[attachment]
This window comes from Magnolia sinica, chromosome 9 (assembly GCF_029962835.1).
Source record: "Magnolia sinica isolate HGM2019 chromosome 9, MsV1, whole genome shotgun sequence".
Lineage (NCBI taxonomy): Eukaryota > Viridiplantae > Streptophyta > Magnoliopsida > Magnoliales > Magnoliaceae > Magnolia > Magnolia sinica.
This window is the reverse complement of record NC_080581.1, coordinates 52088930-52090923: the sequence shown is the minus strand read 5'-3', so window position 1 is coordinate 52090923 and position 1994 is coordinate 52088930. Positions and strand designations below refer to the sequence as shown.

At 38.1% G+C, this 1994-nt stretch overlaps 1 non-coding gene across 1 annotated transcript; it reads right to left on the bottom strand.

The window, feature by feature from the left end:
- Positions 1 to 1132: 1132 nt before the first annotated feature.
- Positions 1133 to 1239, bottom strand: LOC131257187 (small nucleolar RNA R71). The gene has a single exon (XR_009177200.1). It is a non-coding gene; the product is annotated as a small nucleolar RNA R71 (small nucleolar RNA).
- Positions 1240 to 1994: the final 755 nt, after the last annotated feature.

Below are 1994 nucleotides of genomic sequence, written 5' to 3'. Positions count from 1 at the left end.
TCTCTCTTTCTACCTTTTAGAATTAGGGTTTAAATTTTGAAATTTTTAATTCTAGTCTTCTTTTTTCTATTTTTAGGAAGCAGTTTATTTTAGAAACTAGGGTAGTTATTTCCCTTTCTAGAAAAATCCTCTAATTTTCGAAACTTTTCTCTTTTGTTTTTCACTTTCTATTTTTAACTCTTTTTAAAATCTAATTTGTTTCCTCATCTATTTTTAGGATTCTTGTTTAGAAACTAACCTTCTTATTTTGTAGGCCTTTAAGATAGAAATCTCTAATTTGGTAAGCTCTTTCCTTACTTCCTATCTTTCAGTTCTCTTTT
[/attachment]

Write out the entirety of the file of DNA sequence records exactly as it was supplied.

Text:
This window comes from Magnolia sinica, chromosome 9 (assembly GCF_029962835.1).
Source record: "Magnolia sinica isolate HGM2019 chromosome 9, MsV1, whole genome shotgun sequence".
Lineage (NCBI taxonomy): Eukaryota > Viridiplantae > Streptophyta > Magnoliopsida > Magnoliales > Magnoliaceae > Magnolia > Magnolia sinica.
This window is the reverse complement of record NC_080581.1, coordinates 52088930-52090923: the sequence shown is the minus strand read 5'-3', so window position 1 is coordinate 52090923 and position 1994 is coordinate 52088930. Positions and strand designations below refer to the sequence as shown.

At 38.1% G+C, this 1994-nt stretch overlaps 1 non-coding gene across 1 annotated transcript; it reads right to left on the bottom strand.

The window, feature by feature from the left end:
- Positions 1 to 1132: 1132 nt before the first annotated feature.
- Positions 1133 to 1239, bottom strand: LOC131257187 (small nucleolar RNA R71). The gene has a single exon (XR_009177200.1). It is a non-coding gene; the product is annotated as a small nucleolar RNA R71 (small nucleolar RNA).
- Positions 1240 to 1994: the final 755 nt, after the last annotated feature.

Below are 1994 nucleotides of genomic sequence, written 5' to 3'. Positions count from 1 at the left end.
TCTCTCTTTCTACCTTTTAGAATTAGGGTTTAAATTTTGAAATTTTTAATTCTAGTCTTCTTTTTTCTATTTTTAGGAAGCAGTTTATTTTAGAAACTAGGGTAGTTATTTCCCTTTCTAGAAAAATCCTCTAATTTTCGAAACTTTTCTCTTTTGTTTTTCACTTTCTATTTTTAACTCTTTTTAAAATCTAATTTGTTTCCTCATCTATTTTTAGGATTCTTGTTTAGAAACTAACCTTCTTATTTTGTAGGCCTTTAAGATAGAAATCTCTAATTTGGTAAGCTCTTTCCTTACTTCCTATCTTTCAGTTCTCTTTT